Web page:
By Rob Taylor
CANBERRA (Reuters) - Australian businesses, particularly large energy companies, will be forced to close doors unless they are allowed to pass on the cost of carbon emissions trading to consumers, big business warned on Thursday.
The government-backed architect of an emissions scheme, respected academic economist Ross Garnaut, will on Friday outline how trading could operate from a promised start in 2010, with expectations the regime will be as broad as possible.
Emissions trading allows companies to accept limits on their greenhouse gas outflows and continue emissions under permits issued under a national carbon cap. Australian permit auctions could net the government A$20 billion ($19.2 billion).
"Where costs cannot be passed on and energy efficiencies are not available, business will simply cease to exist if this prevents them from earning an adequate return on their investment," said Business Council of Australia President Greig Gailey in a speech to be delivered late on Thursday.
"This is a particular risk with trade-exposed, emissions intensive industries," Gailey told the Committee for Economic Development of Australia, which brings together business leaders, government and academics to discuss Australia's economic future.
The Garnaut report, which will be a pointer for the centre-left Labor government on how the emissions scheme should operate, is expected to spare few industries from inclusion or the cost of carbon emission permits.
The Friday draft report is expected to recommend a two-year trial period between 2010-12, with a phase-in before higher fuel and electricity costs are passed to consumers already angry about rising inflation and interest rates.
But Gailey said Australian companies were being asked to absorb the world's most comprehensive emissions scheme, which could place them at a significant disadvantage compared to competitors overseas.
"Sectoral competitiveness concerns are legitimate for trade-exposed, emissions intensive industries such as cement, paper, steel, minerals processing, LNG, and aluminum," he said.
At the least, Gailey said, Australian governments must eliminate state-based price caps on retail energy prices.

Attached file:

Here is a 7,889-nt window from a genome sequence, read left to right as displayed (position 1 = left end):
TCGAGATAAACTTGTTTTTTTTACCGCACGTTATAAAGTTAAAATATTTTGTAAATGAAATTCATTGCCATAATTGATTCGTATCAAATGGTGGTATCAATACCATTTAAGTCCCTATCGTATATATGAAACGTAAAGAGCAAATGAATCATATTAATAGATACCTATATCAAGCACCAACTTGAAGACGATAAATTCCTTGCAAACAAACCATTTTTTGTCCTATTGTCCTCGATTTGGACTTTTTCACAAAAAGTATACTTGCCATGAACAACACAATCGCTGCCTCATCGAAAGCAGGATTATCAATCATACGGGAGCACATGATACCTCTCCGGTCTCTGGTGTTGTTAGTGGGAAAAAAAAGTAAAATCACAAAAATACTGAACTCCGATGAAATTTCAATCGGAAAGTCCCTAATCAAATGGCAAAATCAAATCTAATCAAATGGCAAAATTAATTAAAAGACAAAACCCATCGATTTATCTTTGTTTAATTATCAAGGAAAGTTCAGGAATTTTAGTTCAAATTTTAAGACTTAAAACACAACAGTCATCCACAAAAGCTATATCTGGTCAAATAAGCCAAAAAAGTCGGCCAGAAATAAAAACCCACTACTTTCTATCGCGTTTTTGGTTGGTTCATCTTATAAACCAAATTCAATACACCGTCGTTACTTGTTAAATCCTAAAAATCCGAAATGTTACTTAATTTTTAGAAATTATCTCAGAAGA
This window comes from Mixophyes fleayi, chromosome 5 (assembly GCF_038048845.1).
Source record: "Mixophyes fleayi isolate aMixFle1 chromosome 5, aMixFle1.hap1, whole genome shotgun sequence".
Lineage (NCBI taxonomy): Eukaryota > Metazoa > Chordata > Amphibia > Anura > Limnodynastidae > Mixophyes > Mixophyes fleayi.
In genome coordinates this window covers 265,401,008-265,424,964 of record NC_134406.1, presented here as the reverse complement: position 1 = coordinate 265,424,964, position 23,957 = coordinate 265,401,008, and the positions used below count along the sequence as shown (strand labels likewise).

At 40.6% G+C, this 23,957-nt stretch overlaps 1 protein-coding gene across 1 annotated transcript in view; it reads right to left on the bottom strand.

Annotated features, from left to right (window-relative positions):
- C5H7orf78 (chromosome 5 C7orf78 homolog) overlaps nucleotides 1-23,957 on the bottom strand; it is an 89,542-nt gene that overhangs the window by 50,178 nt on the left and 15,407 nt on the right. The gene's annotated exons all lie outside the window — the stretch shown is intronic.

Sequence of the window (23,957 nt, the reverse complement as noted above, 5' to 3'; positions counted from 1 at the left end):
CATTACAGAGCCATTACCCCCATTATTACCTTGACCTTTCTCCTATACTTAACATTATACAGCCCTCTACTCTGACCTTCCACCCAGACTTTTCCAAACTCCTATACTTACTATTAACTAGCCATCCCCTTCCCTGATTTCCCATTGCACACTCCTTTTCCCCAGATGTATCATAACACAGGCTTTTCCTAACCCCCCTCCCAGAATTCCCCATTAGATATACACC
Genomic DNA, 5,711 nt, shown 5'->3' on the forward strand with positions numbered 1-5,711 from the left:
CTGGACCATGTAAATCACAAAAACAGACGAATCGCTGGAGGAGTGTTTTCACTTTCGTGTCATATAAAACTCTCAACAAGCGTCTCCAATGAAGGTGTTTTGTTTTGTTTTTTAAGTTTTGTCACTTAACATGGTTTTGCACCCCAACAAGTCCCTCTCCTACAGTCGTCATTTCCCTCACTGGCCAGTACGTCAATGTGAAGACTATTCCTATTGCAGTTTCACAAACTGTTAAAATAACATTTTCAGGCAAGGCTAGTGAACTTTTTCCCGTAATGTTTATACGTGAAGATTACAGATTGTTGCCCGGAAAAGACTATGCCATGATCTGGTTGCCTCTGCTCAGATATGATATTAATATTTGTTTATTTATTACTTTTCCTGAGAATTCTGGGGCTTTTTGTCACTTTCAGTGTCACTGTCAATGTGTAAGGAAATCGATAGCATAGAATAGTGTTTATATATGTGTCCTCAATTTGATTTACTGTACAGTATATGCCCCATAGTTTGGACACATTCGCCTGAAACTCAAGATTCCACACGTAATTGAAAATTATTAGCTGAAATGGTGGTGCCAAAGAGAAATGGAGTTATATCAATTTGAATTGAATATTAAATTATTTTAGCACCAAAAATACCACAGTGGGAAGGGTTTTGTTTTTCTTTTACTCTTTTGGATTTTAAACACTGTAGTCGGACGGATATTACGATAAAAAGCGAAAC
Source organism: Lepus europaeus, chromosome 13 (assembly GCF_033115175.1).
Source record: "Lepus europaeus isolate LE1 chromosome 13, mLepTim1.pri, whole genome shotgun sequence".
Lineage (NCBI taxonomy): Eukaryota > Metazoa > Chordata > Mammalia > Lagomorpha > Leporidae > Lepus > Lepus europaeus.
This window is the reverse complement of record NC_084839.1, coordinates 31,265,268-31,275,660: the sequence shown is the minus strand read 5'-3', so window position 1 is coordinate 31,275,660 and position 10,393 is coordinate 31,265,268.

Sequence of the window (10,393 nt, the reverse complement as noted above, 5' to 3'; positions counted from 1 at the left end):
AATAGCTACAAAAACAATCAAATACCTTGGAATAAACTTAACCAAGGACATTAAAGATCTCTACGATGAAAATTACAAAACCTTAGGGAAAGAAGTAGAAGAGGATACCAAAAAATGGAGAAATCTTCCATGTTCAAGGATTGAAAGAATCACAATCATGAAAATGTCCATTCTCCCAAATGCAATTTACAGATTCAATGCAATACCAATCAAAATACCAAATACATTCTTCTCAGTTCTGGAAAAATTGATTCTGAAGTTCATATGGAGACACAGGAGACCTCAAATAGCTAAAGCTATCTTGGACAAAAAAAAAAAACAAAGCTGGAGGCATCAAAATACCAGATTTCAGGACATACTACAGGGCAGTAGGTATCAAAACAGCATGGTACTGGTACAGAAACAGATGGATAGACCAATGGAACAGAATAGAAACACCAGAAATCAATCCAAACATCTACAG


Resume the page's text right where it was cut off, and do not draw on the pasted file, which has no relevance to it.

The country has a target to cut greenhouse gas emissions by 60 percent from 2000 levels by 2050.
Hugh Saddler, a member of Australia's Experts Group on Emissions Trading, said the Friday report was unlikely to include crucial interim emissions targets for 2020 and 2030.
An overall emissions cap, which will be the cornerstone from which the market price of carbon will be determined, would also be missing, he said.
Australia is responsible for about 1.2 percent of global carbon emissions, but is one of the highest per-capita polluters because of the nation's position as the world's biggest coal exporter and its heavy reliance on fossil fuels for energy.
While Prime Minister Kevin Rudd has said some money from permit auctions could be used to defray the rising cost of petrol and electricity for low-income consumers, Gailey said heavily exposed carbon-intensive industries would also need protection.
"Some may be needed to address our adaptation to the impacts of climate change," he said.
But global environmental group WWF said no money should go to compensating electricity generators under emissions trading.
"Electricity generators and other big polluters have known for nearly 20 years that they would have to reduce their greenhouse gas emissions, and they should not receive favorable treatment," WWF-Australia CEO Greg Bourne said.
"Auctioning all permits is the only fair and transparent way to allocate carbon credits under the scheme," Bourne said.
The government will release an official emissions scheme options paper later in July, after the Garnaut report, with laws to be sent to parliament by end-2008 and fine-tuning of the coming regime done in early 2009.
($1 = A$1.05)
(Editing by David Fogarty)